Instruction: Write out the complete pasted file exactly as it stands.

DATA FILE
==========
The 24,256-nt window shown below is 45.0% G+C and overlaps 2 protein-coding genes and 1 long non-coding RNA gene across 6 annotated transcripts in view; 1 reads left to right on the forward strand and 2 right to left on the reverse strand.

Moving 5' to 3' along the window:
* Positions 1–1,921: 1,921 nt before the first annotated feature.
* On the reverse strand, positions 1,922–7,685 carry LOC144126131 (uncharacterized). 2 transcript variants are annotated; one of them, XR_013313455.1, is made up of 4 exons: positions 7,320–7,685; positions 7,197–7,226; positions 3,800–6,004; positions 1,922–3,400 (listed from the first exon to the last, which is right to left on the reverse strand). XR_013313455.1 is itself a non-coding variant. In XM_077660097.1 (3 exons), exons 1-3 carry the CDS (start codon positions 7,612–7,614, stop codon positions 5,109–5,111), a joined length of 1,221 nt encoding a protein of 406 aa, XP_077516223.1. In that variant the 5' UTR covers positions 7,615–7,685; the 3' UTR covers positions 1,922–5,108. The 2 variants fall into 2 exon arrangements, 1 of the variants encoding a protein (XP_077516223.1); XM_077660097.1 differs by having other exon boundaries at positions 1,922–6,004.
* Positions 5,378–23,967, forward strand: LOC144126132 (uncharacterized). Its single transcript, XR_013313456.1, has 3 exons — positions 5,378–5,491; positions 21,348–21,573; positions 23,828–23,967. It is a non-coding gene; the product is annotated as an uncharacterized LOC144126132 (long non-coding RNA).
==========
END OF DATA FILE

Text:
The 24,256-nt window shown below is 45.0% G+C and overlaps 2 protein-coding genes and 1 long non-coding RNA gene across 6 annotated transcripts in view; 1 reads left to right on the forward strand and 2 right to left on the reverse strand.

Moving 5' to 3' along the window:
* Positions 1–1,921: 1,921 nt before the first annotated feature.
* On the reverse strand, positions 1,922–7,685 carry LOC144126131 (uncharacterized). 2 transcript variants are annotated; one of them, XR_013313455.1, is made up of 4 exons: positions 7,320–7,685; positions 7,197–7,226; positions 3,800–6,004; positions 1,922–3,400 (listed from the first exon to the last, which is right to left on the reverse strand). XR_013313455.1 is itself a non-coding variant. In XM_077660097.1 (3 exons), exons 1-3 carry the CDS (start codon positions 7,612–7,614, stop codon positions 5,109–5,111), a joined length of 1,221 nt encoding a protein of 406 aa, XP_077516223.1. In that variant the 5' UTR covers positions 7,615–7,685; the 3' UTR covers positions 1,922–5,108. The 2 variants fall into 2 exon arrangements, 1 of the variants encoding a protein (XP_077516223.1); XM_077660097.1 differs by having other exon boundaries at positions 1,922–6,004.
* Positions 5,378–23,967, forward strand: LOC144126132 (uncharacterized). Its single transcript, XR_013313456.1, has 3 exons — positions 5,378–5,491; positions 21,348–21,573; positions 23,828–23,967. It is a non-coding gene; the product is annotated as an uncharacterized LOC144126132 (long non-coding RNA).